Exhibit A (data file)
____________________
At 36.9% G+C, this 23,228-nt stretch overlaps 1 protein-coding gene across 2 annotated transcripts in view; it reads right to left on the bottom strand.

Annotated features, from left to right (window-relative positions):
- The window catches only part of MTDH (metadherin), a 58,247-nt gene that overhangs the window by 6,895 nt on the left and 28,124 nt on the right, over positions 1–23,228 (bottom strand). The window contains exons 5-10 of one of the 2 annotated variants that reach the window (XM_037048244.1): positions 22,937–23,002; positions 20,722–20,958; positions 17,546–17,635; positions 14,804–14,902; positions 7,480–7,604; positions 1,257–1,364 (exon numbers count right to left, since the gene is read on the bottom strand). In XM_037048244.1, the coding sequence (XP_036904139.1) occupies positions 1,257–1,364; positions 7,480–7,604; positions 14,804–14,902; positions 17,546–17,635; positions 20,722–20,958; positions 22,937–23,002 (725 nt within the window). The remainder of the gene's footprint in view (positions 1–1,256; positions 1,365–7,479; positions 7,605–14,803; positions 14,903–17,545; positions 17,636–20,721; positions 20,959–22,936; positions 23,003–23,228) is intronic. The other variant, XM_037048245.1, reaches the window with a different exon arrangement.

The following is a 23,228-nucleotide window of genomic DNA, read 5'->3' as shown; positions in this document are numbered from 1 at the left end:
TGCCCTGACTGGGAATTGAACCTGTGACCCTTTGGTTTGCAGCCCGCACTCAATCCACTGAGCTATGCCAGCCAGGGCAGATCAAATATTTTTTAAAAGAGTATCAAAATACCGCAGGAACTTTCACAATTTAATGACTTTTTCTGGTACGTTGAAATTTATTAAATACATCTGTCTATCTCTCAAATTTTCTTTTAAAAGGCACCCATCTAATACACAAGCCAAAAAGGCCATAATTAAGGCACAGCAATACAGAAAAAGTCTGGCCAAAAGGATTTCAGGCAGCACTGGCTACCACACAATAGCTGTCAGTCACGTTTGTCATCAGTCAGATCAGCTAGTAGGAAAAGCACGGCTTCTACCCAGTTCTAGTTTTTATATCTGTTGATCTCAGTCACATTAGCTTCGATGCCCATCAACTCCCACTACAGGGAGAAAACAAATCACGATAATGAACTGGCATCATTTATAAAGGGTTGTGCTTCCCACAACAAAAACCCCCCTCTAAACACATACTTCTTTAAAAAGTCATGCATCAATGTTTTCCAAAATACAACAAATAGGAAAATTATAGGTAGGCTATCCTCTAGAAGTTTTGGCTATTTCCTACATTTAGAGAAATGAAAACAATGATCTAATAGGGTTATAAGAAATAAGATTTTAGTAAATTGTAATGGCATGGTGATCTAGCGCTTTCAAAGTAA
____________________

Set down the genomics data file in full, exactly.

At 36.9% G+C, this 23,228-nt stretch overlaps 1 protein-coding gene across 2 annotated transcripts in view; it reads right to left on the bottom strand.

Annotated features, from left to right (window-relative positions):
- The window catches only part of MTDH (metadherin), a 58,247-nt gene that overhangs the window by 6,895 nt on the left and 28,124 nt on the right, over positions 1–23,228 (bottom strand). The window contains exons 5-10 of one of the 2 annotated variants that reach the window (XM_037048244.1): positions 22,937–23,002; positions 20,722–20,958; positions 17,546–17,635; positions 14,804–14,902; positions 7,480–7,604; positions 1,257–1,364 (exon numbers count right to left, since the gene is read on the bottom strand). In XM_037048244.1, the coding sequence (XP_036904139.1) occupies positions 1,257–1,364; positions 7,480–7,604; positions 14,804–14,902; positions 17,546–17,635; positions 20,722–20,958; positions 22,937–23,002 (725 nt within the window). The remainder of the gene's footprint in view (positions 1–1,256; positions 1,365–7,479; positions 7,605–14,803; positions 14,903–17,545; positions 17,636–20,721; positions 20,959–22,936; positions 23,003–23,228) is intronic. The other variant, XM_037048245.1, reaches the window with a different exon arrangement.

The following is a 23,228-nucleotide window of genomic DNA, read 5'->3' as shown; positions in this document are numbered from 1 at the left end:
TGCCCTGACTGGGAATTGAACCTGTGACCCTTTGGTTTGCAGCCCGCACTCAATCCACTGAGCTATGCCAGCCAGGGCAGATCAAATATTTTTTAAAAGAGTATCAAAATACCGCAGGAACTTTCACAATTTAATGACTTTTTCTGGTACGTTGAAATTTATTAAATACATCTGTCTATCTCTCAAATTTTCTTTTAAAAGGCACCCATCTAATACACAAGCCAAAAAGGCCATAATTAAGGCACAGCAATACAGAAAAAGTCTGGCCAAAAGGATTTCAGGCAGCACTGGCTACCACACAATAGCTGTCAGTCACGTTTGTCATCAGTCAGATCAGCTAGTAGGAAAAGCACGGCTTCTACCCAGTTCTAGTTTTTATATCTGTTGATCTCAGTCACATTAGCTTCGATGCCCATCAACTCCCACTACAGGGAGAAAACAAATCACGATAATGAACTGGCATCATTTATAAAGGGTTGTGCTTCCCACAACAAAAACCCCCCTCTAAACACATACTTCTTTAAAAAGTCATGCATCAATGTTTTCCAAAATACAACAAATAGGAAAATTATAGGTAGGCTATCCTCTAGAAGTTTTGGCTATTTCCTACATTTAGAGAAATGAAAACAATGATCTAATAGGGTTATAAGAAATAAGATTTTAGTAAATTGTAATGGCATGGTGATCTAGCGCTTTCAAAGTAA